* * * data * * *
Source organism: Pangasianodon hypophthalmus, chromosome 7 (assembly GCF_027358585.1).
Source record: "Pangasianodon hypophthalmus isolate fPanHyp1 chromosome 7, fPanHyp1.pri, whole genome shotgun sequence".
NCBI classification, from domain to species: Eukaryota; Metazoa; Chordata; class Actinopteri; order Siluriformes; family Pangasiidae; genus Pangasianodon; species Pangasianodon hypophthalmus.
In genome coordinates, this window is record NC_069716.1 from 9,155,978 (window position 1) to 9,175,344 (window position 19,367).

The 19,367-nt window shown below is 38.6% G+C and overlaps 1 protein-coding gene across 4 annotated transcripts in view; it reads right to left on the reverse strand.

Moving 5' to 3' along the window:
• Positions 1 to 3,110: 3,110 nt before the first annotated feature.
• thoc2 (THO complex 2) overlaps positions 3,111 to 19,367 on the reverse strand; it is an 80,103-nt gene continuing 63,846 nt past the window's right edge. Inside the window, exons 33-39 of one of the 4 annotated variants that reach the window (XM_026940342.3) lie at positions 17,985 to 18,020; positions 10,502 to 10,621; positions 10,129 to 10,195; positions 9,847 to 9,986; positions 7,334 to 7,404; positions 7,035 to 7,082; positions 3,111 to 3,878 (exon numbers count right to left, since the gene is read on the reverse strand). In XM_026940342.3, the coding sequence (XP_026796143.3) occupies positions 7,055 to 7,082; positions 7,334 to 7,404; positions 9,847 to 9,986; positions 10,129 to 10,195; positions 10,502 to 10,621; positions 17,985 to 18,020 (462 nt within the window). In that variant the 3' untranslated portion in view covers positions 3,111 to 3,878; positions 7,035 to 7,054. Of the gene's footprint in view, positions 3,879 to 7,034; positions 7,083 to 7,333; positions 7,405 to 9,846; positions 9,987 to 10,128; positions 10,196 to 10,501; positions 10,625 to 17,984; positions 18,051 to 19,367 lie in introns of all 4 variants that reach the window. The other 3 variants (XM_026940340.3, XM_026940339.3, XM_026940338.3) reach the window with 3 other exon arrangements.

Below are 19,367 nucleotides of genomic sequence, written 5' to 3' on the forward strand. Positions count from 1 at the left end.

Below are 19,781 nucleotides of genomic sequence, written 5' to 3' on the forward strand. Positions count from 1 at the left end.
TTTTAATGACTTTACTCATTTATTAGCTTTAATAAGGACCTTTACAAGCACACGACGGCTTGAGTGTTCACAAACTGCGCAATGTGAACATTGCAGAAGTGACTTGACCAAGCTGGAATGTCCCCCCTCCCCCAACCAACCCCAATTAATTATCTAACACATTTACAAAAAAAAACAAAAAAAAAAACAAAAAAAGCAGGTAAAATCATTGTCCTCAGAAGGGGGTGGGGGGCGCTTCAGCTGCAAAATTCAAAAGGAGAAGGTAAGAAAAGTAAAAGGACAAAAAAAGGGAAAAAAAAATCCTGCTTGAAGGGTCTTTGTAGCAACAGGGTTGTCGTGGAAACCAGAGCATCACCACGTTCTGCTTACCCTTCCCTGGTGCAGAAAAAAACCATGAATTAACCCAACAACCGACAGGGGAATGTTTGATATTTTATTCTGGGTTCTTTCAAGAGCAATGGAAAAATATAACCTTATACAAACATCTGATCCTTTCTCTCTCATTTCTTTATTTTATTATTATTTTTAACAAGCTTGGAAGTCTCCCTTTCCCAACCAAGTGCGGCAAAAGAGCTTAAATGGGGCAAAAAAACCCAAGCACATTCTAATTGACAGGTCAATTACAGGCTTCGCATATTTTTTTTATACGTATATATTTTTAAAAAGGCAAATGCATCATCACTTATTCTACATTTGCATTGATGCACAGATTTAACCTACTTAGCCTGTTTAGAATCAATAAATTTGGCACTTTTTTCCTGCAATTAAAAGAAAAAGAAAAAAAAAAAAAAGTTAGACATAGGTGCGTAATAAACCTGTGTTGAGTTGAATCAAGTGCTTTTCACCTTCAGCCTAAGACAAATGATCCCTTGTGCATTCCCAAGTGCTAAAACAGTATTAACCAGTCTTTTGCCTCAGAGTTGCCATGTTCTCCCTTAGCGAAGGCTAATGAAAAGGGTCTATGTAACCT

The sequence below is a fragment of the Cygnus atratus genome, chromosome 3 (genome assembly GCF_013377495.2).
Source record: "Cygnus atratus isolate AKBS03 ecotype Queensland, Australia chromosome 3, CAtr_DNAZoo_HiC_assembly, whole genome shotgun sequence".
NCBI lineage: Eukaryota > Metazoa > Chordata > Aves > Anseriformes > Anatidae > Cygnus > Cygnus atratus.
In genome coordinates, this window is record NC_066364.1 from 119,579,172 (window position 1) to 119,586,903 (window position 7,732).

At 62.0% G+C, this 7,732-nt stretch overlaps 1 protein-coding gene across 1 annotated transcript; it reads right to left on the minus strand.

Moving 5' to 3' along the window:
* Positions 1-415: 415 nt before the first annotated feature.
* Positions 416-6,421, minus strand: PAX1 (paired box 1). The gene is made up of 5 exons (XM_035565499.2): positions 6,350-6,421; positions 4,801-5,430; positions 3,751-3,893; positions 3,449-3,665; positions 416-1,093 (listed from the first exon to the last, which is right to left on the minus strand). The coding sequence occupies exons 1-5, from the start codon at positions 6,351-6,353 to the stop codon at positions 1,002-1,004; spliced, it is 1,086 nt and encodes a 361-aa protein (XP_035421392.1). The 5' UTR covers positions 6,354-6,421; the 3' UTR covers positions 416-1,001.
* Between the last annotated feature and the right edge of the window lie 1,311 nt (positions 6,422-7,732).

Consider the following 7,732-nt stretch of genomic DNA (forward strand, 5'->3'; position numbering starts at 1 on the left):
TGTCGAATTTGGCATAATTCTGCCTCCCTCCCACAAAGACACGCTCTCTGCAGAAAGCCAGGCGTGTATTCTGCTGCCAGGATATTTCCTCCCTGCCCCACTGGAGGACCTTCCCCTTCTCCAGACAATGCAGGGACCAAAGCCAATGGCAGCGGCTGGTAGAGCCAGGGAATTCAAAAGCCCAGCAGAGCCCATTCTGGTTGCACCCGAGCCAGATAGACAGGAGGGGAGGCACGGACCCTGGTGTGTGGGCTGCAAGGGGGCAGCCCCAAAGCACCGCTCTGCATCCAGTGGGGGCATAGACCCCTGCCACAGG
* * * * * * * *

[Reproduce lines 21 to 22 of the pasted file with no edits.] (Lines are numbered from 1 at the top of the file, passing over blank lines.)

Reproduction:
Consider the following 7,732-nt stretch of genomic DNA (forward strand, 5'->3'; position numbering starts at 1 on the left):
TGTCGAATTTGGCATAATTCTGCCTCCCTCCCACAAAGACACGCTCTCTGCAGAAAGCCAGGCGTGTATTCTGCTGCCAGGATATTTCCTCCCTGCCCCACTGGAGGACCTTCCCCTTCTCCAGACAATGCAGGGACCAAAGCCAATGGCAGCGGCTGGTAGAGCCAGGGAATTCAAAAGCCCAGCAGAGCCCATTCTGGTTGCACCCGAGCCAGATAGACAGGAGGGGAGGCACGGACCCTGGTGTGTGGGCTGCAAGGGGGCAGCCCCAAAGCACCGCTCTGCATCCAGTGGGGGCATAGACCCCTGCCACAGG